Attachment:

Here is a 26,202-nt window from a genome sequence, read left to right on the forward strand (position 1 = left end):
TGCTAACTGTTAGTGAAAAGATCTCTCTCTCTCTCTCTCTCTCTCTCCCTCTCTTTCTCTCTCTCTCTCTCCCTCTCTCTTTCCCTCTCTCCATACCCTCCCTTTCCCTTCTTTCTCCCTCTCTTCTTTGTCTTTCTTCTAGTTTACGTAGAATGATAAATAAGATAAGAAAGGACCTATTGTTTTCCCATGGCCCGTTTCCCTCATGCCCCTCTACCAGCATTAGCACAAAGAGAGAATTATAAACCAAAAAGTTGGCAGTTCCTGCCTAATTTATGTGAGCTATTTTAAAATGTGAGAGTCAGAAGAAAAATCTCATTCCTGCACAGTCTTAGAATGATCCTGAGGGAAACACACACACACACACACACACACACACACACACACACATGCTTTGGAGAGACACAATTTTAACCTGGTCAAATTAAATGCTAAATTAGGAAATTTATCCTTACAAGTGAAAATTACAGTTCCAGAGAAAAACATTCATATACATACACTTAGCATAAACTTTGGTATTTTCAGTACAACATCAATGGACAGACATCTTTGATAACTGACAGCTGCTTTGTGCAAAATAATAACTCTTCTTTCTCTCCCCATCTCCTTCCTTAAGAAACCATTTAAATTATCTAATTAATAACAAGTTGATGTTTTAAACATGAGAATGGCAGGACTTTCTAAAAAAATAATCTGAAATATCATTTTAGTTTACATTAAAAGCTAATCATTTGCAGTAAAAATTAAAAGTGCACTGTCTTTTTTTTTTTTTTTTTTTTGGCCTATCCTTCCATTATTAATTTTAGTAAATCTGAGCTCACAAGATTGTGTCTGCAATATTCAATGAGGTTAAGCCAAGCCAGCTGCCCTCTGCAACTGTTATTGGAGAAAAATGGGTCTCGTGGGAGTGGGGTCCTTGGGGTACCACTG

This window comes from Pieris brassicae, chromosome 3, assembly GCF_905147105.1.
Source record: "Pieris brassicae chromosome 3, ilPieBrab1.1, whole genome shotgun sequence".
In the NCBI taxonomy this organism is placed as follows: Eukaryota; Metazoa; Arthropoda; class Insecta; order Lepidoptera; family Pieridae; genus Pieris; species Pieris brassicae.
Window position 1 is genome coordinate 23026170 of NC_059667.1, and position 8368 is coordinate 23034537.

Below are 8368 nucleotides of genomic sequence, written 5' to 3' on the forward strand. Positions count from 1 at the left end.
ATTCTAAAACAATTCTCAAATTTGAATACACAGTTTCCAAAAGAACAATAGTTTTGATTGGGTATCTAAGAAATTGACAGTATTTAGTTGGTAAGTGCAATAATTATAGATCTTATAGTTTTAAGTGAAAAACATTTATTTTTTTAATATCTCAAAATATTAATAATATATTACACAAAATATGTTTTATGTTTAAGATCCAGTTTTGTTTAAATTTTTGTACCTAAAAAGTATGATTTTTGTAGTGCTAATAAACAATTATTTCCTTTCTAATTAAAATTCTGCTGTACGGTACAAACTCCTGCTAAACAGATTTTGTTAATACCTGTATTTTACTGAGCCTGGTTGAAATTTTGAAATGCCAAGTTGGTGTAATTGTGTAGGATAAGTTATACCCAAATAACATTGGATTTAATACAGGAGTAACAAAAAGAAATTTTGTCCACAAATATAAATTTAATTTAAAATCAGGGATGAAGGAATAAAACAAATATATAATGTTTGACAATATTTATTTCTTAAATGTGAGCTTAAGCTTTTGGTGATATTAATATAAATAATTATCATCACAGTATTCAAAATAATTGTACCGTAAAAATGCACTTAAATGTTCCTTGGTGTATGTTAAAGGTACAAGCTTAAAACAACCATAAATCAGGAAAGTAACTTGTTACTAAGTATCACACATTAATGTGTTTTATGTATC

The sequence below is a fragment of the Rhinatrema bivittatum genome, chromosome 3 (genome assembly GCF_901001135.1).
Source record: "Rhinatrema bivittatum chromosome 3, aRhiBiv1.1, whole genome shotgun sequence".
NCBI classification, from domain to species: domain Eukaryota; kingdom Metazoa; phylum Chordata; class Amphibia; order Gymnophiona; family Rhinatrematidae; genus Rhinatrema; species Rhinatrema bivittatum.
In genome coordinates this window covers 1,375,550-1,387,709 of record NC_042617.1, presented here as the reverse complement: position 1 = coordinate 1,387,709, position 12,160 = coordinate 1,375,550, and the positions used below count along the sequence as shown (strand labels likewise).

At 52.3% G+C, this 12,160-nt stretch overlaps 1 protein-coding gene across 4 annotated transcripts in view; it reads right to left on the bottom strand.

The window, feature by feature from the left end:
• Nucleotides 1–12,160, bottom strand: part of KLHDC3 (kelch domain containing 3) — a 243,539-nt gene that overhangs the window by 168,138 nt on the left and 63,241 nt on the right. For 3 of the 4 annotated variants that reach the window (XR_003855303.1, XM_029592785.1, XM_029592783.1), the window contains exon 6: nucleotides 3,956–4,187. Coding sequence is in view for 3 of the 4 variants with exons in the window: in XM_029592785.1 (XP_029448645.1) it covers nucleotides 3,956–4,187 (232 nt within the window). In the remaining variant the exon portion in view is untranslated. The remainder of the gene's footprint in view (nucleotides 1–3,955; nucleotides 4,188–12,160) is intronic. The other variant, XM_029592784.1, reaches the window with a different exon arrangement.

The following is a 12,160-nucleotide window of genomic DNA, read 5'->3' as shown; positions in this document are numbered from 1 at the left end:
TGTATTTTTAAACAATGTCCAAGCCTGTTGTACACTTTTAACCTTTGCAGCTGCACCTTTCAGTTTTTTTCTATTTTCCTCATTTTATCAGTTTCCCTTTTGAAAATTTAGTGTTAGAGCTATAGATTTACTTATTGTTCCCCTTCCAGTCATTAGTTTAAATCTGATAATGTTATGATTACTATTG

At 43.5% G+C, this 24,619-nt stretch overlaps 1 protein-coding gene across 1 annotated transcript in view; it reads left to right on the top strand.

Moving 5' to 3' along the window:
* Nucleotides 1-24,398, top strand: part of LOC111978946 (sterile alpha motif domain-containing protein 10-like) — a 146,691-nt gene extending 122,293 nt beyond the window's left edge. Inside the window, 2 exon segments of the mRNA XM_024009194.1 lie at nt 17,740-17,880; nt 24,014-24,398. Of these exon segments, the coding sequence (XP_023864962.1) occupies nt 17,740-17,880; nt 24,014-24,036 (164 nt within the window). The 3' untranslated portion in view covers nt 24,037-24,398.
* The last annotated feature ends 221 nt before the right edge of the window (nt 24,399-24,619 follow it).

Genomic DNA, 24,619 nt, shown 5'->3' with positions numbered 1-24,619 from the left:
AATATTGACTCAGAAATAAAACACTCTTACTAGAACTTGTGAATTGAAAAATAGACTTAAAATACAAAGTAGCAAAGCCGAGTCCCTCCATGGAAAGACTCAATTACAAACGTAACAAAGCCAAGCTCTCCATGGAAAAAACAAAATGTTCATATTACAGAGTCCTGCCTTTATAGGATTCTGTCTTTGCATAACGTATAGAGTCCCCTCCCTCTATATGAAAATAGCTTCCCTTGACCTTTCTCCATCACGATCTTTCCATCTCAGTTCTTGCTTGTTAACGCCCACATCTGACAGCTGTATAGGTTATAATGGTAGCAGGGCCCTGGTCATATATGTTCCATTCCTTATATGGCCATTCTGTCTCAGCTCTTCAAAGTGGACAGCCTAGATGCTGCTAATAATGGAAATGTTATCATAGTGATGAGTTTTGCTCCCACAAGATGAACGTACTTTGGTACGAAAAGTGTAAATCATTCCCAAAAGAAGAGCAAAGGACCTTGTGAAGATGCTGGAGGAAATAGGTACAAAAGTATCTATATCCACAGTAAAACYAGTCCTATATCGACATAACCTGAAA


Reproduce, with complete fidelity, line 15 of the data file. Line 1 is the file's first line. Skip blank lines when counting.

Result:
• Nucleotides 1–12,160, bottom strand: part of KLHDC3 (kelch domain containing 3) — a 243,539-nt gene that overhangs the window by 168,138 nt on the left and 63,241 nt on the right. For 3 of the 4 annotated variants that reach the window (XR_003855303.1, XM_029592785.1, XM_029592783.1), the window contains exon 6: nucleotides 3,956–4,187. Coding sequence is in view for 3 of the 4 variants with exons in the window: in XM_029592785.1 (XP_029448645.1) it covers nucleotides 3,956–4,187 (232 nt within the window). In the remaining variant the exon portion in view is untranslated. The remainder of the gene's footprint in view (nucleotides 1–3,955; nucleotides 4,188–12,160) is intronic. The other variant, XM_029592784.1, reaches the window with a different exon arrangement.